Old Main, the oldest building on campus, rises over the quad with an air of historical and regional significance. The building is known for its light brown, crème and red brick façade. After being recently renovated, some thought Old Main’s interior seemed to lack the charm of its exterior.
Once devoid of color, the long, white hallways are now home to 13 custom reproductions of paintings from The Dorsky’s permanent collection.
John McEnrue, director of facilities, design and construction, said Old Main is arguably the most beautiful building on campus. He said during the recent renovations they provided the latest educational technology, but also attempted to restore most of the building’s “original finishes.”
“It seems only fitting that we install period prints of local art to enhance student, faculty and staff experiences in Old Main,” McEnrue said.
Kemp Anderson, project manager of facilities, design and construction, said he was asked by McEnrue to choose pieces from the Dorsky collection he felt would be appropriate for Old Main.
“We were looking for art that was produced during the period around when Old Main was constructed, incorporated local themes or landscape and was produced by local artists,” he said. “Not every piece met all these criteria, but they all fit into those general guidelines.”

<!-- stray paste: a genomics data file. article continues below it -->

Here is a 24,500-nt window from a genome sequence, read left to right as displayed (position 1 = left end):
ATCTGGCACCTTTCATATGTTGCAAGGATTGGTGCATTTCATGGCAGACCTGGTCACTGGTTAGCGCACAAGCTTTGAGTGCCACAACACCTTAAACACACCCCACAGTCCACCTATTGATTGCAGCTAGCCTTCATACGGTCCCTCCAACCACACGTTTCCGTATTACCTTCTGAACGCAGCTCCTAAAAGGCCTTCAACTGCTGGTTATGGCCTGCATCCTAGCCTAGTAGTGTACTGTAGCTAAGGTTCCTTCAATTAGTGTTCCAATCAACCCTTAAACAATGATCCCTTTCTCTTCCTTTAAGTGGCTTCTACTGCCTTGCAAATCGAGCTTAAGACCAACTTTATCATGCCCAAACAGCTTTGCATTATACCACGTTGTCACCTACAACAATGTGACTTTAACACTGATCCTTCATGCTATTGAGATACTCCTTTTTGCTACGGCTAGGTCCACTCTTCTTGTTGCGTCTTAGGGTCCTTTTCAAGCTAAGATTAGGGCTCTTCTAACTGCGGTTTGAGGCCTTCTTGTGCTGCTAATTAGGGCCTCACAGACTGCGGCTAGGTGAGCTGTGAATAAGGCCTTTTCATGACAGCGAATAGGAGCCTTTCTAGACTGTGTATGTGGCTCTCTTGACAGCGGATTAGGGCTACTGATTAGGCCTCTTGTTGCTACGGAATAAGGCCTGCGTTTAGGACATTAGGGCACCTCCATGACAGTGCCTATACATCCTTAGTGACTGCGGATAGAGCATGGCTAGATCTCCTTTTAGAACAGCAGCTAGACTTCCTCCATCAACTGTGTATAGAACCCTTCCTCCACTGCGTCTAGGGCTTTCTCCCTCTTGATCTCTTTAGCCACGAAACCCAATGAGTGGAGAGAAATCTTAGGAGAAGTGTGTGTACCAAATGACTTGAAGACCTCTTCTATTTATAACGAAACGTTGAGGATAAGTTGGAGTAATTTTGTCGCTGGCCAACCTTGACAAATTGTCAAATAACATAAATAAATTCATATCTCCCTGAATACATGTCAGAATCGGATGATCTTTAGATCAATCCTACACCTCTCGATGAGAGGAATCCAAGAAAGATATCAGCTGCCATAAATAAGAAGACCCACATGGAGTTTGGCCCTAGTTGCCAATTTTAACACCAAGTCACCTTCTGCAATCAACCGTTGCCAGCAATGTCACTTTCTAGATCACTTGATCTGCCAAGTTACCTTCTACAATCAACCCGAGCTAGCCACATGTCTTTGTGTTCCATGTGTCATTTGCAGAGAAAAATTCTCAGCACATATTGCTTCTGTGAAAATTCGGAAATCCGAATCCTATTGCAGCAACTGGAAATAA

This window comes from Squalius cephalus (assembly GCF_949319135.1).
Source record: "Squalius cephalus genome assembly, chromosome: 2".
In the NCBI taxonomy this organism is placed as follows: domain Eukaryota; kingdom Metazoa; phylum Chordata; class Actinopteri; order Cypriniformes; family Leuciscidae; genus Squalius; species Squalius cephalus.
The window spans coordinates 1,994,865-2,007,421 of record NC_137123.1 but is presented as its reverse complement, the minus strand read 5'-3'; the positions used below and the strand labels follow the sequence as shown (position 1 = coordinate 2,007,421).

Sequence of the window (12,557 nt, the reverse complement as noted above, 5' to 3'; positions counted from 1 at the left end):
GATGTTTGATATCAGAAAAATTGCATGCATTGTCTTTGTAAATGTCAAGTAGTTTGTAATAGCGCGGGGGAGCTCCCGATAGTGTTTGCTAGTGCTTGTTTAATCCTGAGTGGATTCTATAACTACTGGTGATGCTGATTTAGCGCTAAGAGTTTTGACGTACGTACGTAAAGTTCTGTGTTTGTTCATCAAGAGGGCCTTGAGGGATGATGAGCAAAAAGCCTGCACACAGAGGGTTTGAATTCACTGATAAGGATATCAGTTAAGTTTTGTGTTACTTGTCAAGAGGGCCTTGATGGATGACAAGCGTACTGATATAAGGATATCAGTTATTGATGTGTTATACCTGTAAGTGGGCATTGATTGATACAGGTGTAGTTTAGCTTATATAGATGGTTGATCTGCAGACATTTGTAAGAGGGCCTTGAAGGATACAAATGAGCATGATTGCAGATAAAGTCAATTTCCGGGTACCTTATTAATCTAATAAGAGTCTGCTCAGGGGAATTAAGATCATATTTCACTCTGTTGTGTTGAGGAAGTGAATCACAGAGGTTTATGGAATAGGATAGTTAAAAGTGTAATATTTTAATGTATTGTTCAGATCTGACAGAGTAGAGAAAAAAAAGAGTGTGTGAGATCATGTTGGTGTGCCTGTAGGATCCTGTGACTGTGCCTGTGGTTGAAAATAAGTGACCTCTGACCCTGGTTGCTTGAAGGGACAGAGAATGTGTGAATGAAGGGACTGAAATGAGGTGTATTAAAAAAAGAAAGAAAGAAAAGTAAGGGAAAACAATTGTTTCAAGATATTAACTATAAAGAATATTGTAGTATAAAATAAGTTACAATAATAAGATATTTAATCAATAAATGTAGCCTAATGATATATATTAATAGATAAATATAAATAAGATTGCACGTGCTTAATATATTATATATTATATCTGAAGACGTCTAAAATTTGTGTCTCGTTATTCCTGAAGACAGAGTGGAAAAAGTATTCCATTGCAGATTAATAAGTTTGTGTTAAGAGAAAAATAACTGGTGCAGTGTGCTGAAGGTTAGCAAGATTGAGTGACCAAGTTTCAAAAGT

Kemp said after the pieces were chosen, he filed an application with the Campus’s Arts and Aesthetics Committee who approved of the paintings.
“The paintings are primarily local, Mid-Hudson Valley, realist work,” McEnrue said.
The paintings vary in size and subject. Some are depictions of famous places on Historic Huguenot Street including the Jean Hasbrouck House and Bevier Elting House. Other pieces show landscape paintings of the Adirondacks, the New Paltz’s Cedar Woods and images of snow falling over the Hudson Valley.
McEnrue said they hired VanBuren Media Lab, a local printing firm, to make professional copies of the paintings. He said they are a very talented group who came “highly recommended from The Dorsky.”
The pieces, despite being called “custom reproductions,” have not been significantly altered from their original state, Kemp said.
“The Dorsky staff felt that they should be reproduced as they exist,” he said. “If the color [yellowing] was reproducing in a more pronounced way than in the original, it may have been toned down, but not eliminated.”
Sara Pasti, director of the Dorsky, said the museum is thrilled to have work from their permanent collection represented in Old Main.
“Like most museums, many of our works have to remain in storage because there is not enough space,” Pasti said. “This gives us a chance to showcase our work.”